All the best from Jeff
     
  5. SamSam
    Joined: Feb 2005
    Posts: 3,900
    Likes: 197, Points: 63, Legacy Rep: 971
    Location: Coastal Georgia

    SamSam Senior Member

    On the welder, I misunderstood what you were saying. I get it know, thanks.

    It sounds like that will be my next jig saw. The one I have, the knob itself can turn the blade to direct the cut which helps in tight places. That one looks like it does but it's not mentioned in the specs so I guess not.
     
  6. Wynand N
    Joined: Oct 2004
    Posts: 1,260
    Likes: 148, Points: 73, Legacy Rep: 1806
    Location: South Africa

    Wynand N Retired Steelboatbuilder

    Jigsaws are nice to cut curves and corners, especially inside curves one cannot get to with cutting disc.
    For cutting long and slightly curve plates, its better to use grinder with abrasive cutting disc rather than jigsaw. Nowadays some thin (1mm) discs are available that cuts steel effortlessly.
    Will update the webpage accordingly soon on this issue.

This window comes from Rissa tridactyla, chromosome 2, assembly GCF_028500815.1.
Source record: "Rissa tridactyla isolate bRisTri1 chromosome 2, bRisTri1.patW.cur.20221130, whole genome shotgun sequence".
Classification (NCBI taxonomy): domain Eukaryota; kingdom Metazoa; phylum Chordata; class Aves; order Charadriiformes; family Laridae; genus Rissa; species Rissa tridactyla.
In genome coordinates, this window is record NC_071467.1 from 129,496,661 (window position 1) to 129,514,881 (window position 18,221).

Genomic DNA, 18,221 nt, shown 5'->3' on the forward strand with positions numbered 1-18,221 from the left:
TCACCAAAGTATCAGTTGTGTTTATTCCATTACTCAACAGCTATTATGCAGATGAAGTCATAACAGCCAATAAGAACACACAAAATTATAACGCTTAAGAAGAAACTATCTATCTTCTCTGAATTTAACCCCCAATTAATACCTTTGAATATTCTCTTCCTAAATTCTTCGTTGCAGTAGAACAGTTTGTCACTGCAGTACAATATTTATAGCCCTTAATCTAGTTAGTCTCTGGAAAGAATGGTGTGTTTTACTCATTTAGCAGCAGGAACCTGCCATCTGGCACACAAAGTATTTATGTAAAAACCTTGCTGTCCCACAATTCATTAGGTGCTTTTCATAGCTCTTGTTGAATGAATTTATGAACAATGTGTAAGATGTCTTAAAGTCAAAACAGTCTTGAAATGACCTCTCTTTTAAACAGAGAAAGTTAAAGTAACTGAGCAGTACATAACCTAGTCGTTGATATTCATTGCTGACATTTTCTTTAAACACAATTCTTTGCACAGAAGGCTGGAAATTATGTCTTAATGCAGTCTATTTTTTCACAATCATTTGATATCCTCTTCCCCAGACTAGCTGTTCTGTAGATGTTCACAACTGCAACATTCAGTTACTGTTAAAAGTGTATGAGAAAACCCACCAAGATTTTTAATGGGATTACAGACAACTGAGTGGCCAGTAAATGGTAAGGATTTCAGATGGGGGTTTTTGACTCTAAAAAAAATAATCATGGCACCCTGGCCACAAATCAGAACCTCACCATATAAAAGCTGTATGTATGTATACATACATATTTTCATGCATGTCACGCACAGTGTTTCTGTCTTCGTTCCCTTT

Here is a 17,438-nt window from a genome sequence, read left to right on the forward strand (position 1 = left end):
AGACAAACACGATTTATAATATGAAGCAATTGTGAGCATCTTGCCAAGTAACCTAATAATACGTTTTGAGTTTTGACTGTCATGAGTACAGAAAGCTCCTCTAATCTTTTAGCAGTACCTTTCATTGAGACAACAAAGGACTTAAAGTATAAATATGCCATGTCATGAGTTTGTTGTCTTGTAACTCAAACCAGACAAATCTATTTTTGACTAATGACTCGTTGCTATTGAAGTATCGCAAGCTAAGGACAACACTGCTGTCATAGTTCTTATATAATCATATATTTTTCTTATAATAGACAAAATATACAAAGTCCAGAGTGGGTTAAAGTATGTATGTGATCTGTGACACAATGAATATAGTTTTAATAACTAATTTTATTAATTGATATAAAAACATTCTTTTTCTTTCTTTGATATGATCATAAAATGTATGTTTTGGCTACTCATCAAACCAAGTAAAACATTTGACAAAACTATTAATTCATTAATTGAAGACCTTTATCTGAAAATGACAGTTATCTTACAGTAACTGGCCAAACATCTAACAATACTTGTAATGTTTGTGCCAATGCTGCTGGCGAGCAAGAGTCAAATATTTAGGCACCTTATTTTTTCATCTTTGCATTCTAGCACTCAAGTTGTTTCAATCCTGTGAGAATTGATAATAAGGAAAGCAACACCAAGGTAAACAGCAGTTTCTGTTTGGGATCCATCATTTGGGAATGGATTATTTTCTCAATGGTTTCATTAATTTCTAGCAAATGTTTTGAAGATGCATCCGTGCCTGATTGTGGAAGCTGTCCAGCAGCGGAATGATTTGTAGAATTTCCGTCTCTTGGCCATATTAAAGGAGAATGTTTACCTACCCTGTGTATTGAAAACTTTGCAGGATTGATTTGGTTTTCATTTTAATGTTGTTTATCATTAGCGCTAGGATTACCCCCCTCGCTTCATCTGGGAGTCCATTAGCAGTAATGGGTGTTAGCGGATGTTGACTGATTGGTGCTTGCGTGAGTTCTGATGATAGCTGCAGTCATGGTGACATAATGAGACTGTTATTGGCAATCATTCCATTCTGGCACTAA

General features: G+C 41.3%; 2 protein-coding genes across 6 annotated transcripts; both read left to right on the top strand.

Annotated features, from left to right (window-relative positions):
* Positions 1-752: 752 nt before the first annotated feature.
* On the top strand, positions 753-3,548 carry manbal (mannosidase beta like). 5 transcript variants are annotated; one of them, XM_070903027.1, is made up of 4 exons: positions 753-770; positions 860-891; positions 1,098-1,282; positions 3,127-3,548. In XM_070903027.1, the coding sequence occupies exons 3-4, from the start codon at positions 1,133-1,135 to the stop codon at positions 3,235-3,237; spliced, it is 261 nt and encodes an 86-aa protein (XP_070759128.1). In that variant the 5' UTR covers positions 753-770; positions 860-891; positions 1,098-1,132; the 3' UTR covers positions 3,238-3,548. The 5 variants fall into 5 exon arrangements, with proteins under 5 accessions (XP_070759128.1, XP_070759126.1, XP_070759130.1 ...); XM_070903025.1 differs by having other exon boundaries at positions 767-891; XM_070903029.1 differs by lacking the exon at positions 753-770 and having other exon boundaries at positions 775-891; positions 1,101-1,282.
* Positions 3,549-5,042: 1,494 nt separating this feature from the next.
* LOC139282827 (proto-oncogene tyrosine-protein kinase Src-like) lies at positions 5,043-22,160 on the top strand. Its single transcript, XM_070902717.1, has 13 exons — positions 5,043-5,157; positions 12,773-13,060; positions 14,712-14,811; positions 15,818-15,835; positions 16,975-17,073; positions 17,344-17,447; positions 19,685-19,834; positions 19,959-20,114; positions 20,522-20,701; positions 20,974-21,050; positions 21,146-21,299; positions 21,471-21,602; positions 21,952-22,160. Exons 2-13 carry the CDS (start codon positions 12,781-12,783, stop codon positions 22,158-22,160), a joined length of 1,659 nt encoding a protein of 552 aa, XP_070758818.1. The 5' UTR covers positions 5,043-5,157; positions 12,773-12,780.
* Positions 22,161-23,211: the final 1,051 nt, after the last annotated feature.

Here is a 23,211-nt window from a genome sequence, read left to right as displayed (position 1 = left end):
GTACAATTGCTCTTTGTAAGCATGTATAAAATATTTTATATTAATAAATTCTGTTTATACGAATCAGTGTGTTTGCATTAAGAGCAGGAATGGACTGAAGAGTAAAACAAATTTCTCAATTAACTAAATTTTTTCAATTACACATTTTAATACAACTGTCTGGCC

7. waikikin
    Joined: Jan 2006
    Posts: 2,365
    Likes: 130, Points: 73, Legacy Rep: 871
    Location: Australia

    waikikin Senior Member

    The cutting discs are great, ones designated for stainless seem to get better meterage per disc around 5:7 or so on 5mm mild plate for the 9" x 2-2.5mm version. Very important to where a respirator as lots of grubby particulates in the air. Nice fair cuts result in the use, a flap disc on a smaller machine is necessary to de-burr the razor sharp edge particularly to underside of cut & vise grips handy to shift smaller segments around.
    Jeff.
     

  8. Angélique
    Joined: Feb 2009
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    Location: Belgium ⇄ The Netherlands

    Angélique aka Angel (only by name)

    Jarl

    Hi Wynand,

    I'm glad to see you're posting here again :)

    Could your website patron be Jarl -IT Administrator- from Iceland, instead of Finland ?

    He is (was ?) building a Hout Bay 33 in Hafnarfjörður there, see Boat Building Projects Underway ---> post #51, maybe the email at the bottom of the post is still working ?

    Dudley names him here and here, maybe Dudley also has current contact info of this Jarl ?